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New de-icer for Lexington roads

Lexington will use some magic this winter to keep streets clear of ice.

The city announced Thursday it has bought 300 gallons of a product called Magic Minus Zero for use on a trial basis.

The brown liquid that smells like sorghum is more environmentally friendly than rock salt because it is less corrosive, and more effective at keeping road surfaces ice-free at lower temperatures, down to 5 degrees above zero.

Magic Minus Zero is a byproduct of distilling rum and vodka, mixed with magnesium chloride. It is added to the ordinary rock salt that is spread on streets.

The result is a less costly and more environmentally friendly way to remove snow and ice, said Leo McMillen, director of the city's division of streets, roads and forestry. It is more expensive than rock salt, but its greater effectiveness makes it worth it.

"This extends our supply of salt because we'll be putting less down on the roads. So there's a savings for the taxpayer," he said.

The city started the winter driving season with about 6,000 tons of, which costs approximately $63 a ton.

It takes about 250 pounds of salt per lane per mile.

The de-icer is $2 to $3 a gallon, depending on the quantity the city buys.

"If the temperature drops into the teens, without the Magic we would have to double the amount of salt to melt the ice on the road," he said. "And it would take longer to get the snow and ice off the roads, because salt doesn't work effectively at those temperatures."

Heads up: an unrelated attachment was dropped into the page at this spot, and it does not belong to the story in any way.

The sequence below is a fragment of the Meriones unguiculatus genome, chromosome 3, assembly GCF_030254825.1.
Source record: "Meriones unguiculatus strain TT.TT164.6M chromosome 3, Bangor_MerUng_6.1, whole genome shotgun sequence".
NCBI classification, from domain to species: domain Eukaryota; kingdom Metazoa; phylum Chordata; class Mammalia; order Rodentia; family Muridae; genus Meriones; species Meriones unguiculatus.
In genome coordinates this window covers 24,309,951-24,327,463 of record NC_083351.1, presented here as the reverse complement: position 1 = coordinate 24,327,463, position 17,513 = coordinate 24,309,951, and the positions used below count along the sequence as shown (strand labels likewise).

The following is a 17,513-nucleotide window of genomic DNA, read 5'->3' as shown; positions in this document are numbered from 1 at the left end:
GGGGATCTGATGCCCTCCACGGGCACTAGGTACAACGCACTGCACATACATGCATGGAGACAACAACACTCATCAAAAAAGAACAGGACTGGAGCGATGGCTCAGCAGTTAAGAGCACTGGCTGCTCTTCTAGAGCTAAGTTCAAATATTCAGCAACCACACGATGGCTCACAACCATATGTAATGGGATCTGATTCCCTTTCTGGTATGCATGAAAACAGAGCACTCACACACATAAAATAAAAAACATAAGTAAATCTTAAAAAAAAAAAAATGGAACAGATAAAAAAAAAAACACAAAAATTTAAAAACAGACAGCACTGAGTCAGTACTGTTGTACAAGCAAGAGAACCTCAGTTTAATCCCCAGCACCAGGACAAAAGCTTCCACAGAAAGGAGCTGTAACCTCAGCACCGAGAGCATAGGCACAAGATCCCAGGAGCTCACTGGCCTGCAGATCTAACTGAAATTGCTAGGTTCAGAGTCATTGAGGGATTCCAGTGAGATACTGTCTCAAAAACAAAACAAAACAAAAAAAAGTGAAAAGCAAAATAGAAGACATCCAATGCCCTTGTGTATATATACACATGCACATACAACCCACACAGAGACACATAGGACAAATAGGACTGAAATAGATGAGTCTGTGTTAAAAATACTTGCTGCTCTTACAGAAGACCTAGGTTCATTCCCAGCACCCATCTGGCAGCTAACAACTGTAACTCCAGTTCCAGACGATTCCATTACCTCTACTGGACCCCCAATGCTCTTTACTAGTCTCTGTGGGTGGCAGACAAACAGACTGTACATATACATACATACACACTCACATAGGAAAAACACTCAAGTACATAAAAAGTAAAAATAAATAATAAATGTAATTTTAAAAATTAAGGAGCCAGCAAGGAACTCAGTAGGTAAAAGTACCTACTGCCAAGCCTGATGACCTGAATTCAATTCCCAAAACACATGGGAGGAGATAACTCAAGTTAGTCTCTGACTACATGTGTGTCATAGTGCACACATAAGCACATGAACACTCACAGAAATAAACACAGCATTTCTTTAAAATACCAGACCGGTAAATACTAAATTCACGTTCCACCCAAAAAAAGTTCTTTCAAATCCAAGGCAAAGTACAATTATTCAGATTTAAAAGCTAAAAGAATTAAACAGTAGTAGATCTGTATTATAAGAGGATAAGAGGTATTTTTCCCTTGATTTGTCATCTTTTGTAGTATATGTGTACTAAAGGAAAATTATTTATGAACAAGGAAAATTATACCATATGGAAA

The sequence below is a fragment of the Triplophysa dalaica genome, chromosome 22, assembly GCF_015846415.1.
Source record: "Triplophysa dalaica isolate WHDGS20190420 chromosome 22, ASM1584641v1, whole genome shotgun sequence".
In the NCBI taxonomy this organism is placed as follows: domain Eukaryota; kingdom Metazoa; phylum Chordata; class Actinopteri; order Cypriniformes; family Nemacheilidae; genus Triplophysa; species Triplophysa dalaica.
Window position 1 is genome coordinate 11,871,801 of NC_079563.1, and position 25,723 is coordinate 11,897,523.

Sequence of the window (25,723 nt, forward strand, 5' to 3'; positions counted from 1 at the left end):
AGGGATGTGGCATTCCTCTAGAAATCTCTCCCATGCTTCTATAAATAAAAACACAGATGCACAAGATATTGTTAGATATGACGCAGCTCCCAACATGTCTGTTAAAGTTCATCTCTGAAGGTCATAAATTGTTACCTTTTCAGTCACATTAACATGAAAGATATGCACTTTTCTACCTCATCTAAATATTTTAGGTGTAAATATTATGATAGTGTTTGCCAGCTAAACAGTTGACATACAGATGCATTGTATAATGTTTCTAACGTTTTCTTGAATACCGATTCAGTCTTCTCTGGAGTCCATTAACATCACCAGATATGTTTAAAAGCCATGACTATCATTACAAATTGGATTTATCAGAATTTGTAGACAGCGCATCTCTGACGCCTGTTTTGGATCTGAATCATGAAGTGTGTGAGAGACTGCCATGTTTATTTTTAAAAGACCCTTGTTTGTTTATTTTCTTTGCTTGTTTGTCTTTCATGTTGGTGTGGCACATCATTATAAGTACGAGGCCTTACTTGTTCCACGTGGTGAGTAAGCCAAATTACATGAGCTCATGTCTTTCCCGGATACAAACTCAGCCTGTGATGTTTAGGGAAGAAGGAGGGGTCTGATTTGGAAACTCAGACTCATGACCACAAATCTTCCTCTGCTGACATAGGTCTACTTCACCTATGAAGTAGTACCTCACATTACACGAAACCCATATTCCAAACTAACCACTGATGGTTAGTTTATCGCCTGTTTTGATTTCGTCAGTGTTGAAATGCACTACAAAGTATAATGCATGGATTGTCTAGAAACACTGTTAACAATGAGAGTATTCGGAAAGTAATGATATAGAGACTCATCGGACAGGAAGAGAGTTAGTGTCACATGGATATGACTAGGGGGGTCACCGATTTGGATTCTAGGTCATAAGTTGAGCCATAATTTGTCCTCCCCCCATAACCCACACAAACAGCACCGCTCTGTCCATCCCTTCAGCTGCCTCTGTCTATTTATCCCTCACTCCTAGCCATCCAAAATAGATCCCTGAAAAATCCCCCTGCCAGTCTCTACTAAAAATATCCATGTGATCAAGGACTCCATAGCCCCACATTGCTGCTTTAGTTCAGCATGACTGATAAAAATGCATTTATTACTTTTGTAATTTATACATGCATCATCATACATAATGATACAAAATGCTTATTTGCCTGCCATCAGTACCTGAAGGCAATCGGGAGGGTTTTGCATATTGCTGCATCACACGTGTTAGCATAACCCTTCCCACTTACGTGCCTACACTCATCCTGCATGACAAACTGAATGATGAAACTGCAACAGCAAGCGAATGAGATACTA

The de-icer has been used throughout the Northeast since the early 1990s, according to Bill Minor, distributor for Magic Salt of Kentuckiana, in Louisville. "It is just coming to Kentucky," he said. Louisville also is using it for the first time this winter.

Rock salt alone works efficiently at melting ice down to 26 degrees, and less efficiently down to 22 degrees. As temperatures drop, "It works, but it takes more of it," McMillan said.

City street crews have spread the Magic salt a couple of times already this winter, including on hilly, curvy roads leading to the Kentucky River. "We've been very pleased with the results," McMillen said.

The de-icing liquid is mixed with salt at the city's salt storage unit on Old Frankfort Pike. "It's not hard to do," McMillen said. Magic Minus Zero also can be applied directly to road surfaces.

"The two advantages of Magic Minus Zero is it takes less rock salt, and once the ice melts, there's no re-freezing as long as our product is on the roadway," Minor said.

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